When a man loses that loving feeling
Do you remember the days when you couldn't wait to be alone with your other half so you could whisper sweet nothings? After years of marriage or a long-term relationship, we don't expect quite the frantic passion of the early days. But when is a dwindling sex life normal, and when could it be a sign of a physical problem in a man?
Erectile dysfunction, or ED as it's now called, is remarkably common. It's estimated to affect as many as 40% of men over 40. It includes everything from not being able to get an erection to not being able to keep one for as long as needed.
The good news is that ED often settles on its own. Stress and anxiety can have a powerful effect, and sometimes just making time for the two of you, away from the rest of the world, is all that's needed. But sometimes nature (and/or your man) needs a little help - and that's where the women come in.
Your man's heart could be at risk
We're not talking here about a broken heart - at least, not the kind in the romantic novels. Many of the risk factors for ED are the same as those for heart attack. High cholesterol or blood pressure and diabetes increase your man's chance of getting both problems and ED can be an early warning sign. So if he hasn't had his heart health checked out, make an appointment with the GP for him!
Hormones - not just a woman's issue
Testosterone is the best known male hormone - it's why men go bald, for a start! But low levels of testosterone can cause problems not only with performance in the bedroom but also with lack of sex drive. It can also cause lack of concentration and depression. It's important for physical health, too, as low levels can affect cholesterol, weak muscles and increase in body fat. Because many of the symptoms are vague, they can be overlooked. If you think your man may have low testosterone, encourage him to talk to his GP about getting a simple blood test to check his levels. It could give him a whole new lease of life.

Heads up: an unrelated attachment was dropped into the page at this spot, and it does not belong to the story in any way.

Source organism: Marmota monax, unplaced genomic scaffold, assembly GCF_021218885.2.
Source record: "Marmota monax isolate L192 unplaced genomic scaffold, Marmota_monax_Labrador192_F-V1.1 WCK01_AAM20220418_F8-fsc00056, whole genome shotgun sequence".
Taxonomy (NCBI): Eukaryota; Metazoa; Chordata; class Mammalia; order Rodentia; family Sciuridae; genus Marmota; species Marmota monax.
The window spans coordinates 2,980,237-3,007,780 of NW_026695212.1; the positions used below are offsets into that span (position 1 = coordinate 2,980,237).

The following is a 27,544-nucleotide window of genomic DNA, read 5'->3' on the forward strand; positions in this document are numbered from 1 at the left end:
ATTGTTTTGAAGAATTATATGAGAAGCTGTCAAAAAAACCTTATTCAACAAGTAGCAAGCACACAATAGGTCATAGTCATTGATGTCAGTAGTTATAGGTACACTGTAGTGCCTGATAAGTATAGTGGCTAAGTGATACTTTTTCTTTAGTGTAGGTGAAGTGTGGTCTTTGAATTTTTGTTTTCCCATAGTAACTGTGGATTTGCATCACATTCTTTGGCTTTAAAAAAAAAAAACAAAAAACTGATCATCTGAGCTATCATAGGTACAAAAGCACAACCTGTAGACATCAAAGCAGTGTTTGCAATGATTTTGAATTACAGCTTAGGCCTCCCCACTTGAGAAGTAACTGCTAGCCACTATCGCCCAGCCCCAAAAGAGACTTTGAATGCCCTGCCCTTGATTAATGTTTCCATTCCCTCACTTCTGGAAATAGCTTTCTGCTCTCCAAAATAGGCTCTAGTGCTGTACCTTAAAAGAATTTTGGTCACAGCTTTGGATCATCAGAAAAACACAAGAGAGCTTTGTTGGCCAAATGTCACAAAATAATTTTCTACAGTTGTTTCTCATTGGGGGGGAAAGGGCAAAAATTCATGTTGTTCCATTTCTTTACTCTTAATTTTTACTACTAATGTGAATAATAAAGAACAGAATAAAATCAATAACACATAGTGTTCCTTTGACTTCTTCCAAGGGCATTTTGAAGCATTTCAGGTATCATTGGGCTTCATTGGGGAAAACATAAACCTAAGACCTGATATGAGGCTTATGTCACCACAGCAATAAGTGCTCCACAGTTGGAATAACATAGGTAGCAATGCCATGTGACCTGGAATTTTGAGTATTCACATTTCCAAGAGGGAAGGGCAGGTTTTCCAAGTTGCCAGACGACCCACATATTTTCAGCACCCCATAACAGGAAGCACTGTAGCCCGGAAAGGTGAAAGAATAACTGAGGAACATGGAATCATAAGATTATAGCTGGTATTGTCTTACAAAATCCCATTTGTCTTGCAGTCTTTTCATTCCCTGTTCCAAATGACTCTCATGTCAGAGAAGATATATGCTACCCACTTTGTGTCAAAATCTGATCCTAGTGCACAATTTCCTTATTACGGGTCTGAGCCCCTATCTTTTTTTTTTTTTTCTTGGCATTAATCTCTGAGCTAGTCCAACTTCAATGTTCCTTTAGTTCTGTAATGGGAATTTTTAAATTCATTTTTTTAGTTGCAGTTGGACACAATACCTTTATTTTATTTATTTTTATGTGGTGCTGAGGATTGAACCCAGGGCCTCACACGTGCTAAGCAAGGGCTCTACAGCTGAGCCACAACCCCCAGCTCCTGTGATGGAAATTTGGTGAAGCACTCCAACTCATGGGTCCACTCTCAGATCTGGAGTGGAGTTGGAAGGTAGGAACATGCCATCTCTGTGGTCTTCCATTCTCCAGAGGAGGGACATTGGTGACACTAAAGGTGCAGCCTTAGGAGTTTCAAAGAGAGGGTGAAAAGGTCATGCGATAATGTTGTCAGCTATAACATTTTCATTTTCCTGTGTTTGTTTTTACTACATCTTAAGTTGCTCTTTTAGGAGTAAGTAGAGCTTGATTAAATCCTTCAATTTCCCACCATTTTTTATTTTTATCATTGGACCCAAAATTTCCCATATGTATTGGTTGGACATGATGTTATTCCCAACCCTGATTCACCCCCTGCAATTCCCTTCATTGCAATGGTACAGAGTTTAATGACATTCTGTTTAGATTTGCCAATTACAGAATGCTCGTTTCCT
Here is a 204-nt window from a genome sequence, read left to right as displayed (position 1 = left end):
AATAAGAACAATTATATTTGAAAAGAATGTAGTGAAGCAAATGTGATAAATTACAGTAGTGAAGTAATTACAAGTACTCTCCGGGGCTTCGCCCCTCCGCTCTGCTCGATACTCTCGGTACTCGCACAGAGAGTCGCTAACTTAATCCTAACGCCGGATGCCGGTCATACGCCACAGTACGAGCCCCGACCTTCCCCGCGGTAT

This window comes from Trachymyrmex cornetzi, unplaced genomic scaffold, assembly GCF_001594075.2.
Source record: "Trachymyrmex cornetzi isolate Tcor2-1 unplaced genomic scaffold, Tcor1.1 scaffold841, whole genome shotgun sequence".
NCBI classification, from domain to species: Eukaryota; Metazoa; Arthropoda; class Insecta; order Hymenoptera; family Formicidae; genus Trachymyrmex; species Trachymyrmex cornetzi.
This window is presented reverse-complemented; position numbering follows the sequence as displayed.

Dying of embarrassment
In a recent survey, the majority of men said they would feel 'uncomfortable' talking to their GP about problems they are experiencing in the bedroom - they would find it easier to discuss other personal problems like bowel or waterworks issues. They may need a little tactful encouragement.
Body or mind?
Even if a man's performance has faltered for physical reasons, it's highly likely to have an impact on his self-confidence. A single failure may be enough to convince him that he's not a 'real' man any more. This in turn may put him off making the first move in future. He may be so concerned about how his partner or spouse sees him that he fails to see that she, in turn, worries he doesn't find her desirable. Lack of desire can also be a symptom of depression.
It's essential to be gentle with him - but the longer you ignore it, the harder it will be to broach. In a relationship, it's all too easy for both of you to avoid the 'elephant in the room' for fear of offending the one you love. Start by focusing on the good in your relationship; explain that you want to help precisely because you love him; and make sure he knows you're with him all the way.
Treatments for personal performance
There have been many effective treatments developed to treat ED in recent years. Viagra® is perhaps the best known, but there are other medicines in the same 'family' of tablets. If that doesn't do the trick, there are other treatments available. If low testosterone is the cause, regular injections or gel applied to the skin may treat all the symptoms successfully.
With thanks to 'My Weekly' magazine where this article was originally published.